</head>
    <body>
        <p class="native-style text-left">
            This paragraph has "native-style" class. But it is left using class "text-left".
        </p>
        <p class="native-style text-center">
            This paragraph has "native-style" class. But it is centered using class "text-center".
        </p>
        <p>
            This paragraph is without class.
        </p>
    </body>
</html>
                        

.native-style{
    font-family: "Times New Roman";
    margin: 0px;
    padding: 0px;
    border: 0;
    line-height: unset;
}
.text-left{
    text-align: left;
}
.text-center{
    text-align: center;
}

Why do you need to apply two class to the same element?
You must have understood the above example. If you need to apply some style provided by a class and also want some style provided by other class, then you may have to apply two or in many cases more classes to a single element.
Now, you would think that instead of applying two class, how about combine all the style into a single class and then provide that class to the element?
Let us have a look at that kind of example to solve your query.

This paragraph has "native-style-left" class.

This paragraph has "native-style-center" class.

This paragraph is without class.


<!DOCTYPE html>
<html>
    <head>
    </head>
    <body>
        <p class="native-style-left">
            This paragraph has "native-style-left" class.
        </p>
        <p class="native-style-center">
            This paragraph has "native-style-center" class.
        </p>
        <p>
            This paragraph is without class.
        </p>
    </body>
</html>
                        

.native-style-left{
    font-family: "Times New Roman";
    margin: 0px;
    padding: 0px;
    border: 0;
    line-height: unset;
    text-align: left;
}
.native-style-center{
    font-family: "Times New Roman";
    margin: 0px;
    padding: 0px;
    border: 0;
    line-height: unset;
    text-align: center;
}
                        

Try to have a look at the CSS part. It is ok if you don't know what all the CSS statement means.
But you can think logically to have some common statement in all the class? Let us take it out and create a common class. So that the size of the CSS file reduces and it is very easy to maintain.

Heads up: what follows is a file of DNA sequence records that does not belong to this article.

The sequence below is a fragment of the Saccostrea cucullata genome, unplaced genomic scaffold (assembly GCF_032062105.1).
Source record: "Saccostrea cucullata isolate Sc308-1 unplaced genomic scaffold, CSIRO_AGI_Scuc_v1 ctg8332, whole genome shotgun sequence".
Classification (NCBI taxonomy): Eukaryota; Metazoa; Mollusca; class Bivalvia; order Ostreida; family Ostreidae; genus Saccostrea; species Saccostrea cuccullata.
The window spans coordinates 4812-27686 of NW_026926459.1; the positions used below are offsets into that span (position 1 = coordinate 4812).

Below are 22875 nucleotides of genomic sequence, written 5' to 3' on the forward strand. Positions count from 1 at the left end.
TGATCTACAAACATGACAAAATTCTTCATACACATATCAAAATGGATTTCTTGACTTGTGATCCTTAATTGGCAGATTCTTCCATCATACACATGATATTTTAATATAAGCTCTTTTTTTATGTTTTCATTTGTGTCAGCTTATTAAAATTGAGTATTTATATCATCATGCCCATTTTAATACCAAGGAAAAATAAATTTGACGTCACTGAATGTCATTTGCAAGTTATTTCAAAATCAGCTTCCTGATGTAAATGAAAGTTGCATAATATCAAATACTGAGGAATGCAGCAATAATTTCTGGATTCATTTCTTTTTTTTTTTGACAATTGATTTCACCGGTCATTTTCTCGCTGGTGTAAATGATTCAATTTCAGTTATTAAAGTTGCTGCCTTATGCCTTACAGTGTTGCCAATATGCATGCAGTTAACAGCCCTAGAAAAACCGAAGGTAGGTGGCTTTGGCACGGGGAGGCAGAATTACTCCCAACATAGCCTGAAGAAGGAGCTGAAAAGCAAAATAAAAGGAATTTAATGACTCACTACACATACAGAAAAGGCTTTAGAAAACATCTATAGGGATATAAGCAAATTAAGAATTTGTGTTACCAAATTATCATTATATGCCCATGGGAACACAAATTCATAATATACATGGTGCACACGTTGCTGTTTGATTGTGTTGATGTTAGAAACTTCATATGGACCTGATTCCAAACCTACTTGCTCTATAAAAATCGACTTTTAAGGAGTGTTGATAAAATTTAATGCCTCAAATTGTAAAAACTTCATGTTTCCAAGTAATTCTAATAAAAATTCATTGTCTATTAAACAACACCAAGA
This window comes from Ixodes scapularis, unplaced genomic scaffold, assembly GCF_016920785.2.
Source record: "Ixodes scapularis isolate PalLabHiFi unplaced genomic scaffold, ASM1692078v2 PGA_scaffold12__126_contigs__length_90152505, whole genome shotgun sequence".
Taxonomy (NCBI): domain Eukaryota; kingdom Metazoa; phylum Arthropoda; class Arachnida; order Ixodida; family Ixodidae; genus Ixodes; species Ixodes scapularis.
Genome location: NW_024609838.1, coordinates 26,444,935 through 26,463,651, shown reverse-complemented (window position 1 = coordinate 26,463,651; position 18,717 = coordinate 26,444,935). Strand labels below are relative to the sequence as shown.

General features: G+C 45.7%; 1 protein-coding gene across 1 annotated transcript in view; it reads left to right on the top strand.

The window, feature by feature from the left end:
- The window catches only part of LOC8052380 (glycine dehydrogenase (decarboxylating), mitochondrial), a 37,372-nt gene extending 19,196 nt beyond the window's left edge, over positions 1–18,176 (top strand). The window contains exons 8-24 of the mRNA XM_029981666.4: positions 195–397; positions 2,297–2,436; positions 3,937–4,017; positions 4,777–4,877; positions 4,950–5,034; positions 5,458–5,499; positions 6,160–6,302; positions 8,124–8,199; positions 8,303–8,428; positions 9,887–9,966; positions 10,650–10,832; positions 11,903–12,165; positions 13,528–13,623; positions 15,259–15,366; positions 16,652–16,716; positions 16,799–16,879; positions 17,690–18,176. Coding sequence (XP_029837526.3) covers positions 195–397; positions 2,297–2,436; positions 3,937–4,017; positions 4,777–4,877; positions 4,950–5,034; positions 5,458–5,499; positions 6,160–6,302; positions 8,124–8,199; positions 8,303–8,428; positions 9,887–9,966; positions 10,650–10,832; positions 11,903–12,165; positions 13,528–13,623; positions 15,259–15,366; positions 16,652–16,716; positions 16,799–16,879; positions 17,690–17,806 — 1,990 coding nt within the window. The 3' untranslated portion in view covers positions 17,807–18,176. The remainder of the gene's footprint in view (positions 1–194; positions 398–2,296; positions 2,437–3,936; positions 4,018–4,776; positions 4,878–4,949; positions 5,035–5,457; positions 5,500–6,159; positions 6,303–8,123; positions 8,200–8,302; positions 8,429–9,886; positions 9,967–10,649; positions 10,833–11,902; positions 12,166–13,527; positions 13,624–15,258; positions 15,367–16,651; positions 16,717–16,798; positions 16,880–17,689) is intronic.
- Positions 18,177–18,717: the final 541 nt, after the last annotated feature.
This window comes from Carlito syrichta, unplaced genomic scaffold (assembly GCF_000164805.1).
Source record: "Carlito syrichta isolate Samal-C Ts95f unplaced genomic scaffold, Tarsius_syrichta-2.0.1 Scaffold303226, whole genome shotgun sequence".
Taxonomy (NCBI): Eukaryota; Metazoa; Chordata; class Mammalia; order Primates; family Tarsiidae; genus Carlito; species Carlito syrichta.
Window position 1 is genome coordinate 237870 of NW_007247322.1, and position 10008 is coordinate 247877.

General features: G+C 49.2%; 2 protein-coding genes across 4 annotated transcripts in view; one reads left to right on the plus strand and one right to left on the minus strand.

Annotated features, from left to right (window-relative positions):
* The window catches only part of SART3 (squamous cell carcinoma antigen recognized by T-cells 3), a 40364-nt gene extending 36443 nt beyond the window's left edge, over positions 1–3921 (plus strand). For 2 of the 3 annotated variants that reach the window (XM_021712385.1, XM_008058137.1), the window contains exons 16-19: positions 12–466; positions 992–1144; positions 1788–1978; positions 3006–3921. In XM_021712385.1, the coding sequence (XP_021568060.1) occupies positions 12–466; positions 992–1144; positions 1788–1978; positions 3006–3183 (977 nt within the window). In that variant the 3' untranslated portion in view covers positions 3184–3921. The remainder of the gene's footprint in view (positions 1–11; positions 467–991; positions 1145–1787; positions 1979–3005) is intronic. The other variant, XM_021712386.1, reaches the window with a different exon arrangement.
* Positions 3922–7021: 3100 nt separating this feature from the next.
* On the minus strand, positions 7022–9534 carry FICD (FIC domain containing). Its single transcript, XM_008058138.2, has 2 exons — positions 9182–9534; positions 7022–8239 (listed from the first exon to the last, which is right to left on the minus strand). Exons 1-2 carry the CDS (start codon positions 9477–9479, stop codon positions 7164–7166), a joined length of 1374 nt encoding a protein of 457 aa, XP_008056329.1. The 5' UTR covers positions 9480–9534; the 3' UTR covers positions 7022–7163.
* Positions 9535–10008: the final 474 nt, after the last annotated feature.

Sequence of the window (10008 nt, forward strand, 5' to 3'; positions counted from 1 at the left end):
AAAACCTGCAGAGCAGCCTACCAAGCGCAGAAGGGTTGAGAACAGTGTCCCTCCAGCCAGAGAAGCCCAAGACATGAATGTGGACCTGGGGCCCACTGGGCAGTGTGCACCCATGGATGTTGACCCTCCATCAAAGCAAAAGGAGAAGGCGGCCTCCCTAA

Remember, In regular web pages, there will be so many classes and ids. So you need to think more logically.

style attribute

You aleready have seen that using id or class attribute, we can provide style to the elements. But there is style attribute to provide inline style. Let us have a look at the example.

This paragraph has style attribute which makes it aligned center and it is blue.

This paragraph is red.


<!DOCTYPE html>
<html>
    <head>
    </head>
    <body>
        <p style="text-align: center; color: blue">
            This paragraph has style attribute which makes it aligned center and 
            it is blue.
        </p>
        <p style="color: red">
            This paragraph is red.
        </p>
    </body>
</html>
                        

As you can see from the above example, style attribute can have multiple values separated by ";".
Right now, you don't have to worry about the style and CSS. But remember the attribute.

Other Attributes

There are some other attributes as well which will be useful to you during working with HTML.

Attribute Vaules Description
bgcolor rgb value, hexadecimal or numeric Set the background color of the element
background URL Adds an image in the background of the element
align left, center or right Horizontally aligns the element left, center or right
valign top, middle or bottom Vertically aligns the element top, middle or bottom

There are also other attributes that we will see turn by turn according to our need. But now you know, that there is something other than just elements in HTML :P.

Conclusion

In this section, you learned about different Attributes.
In next section, we will learn about meta tags in HTML.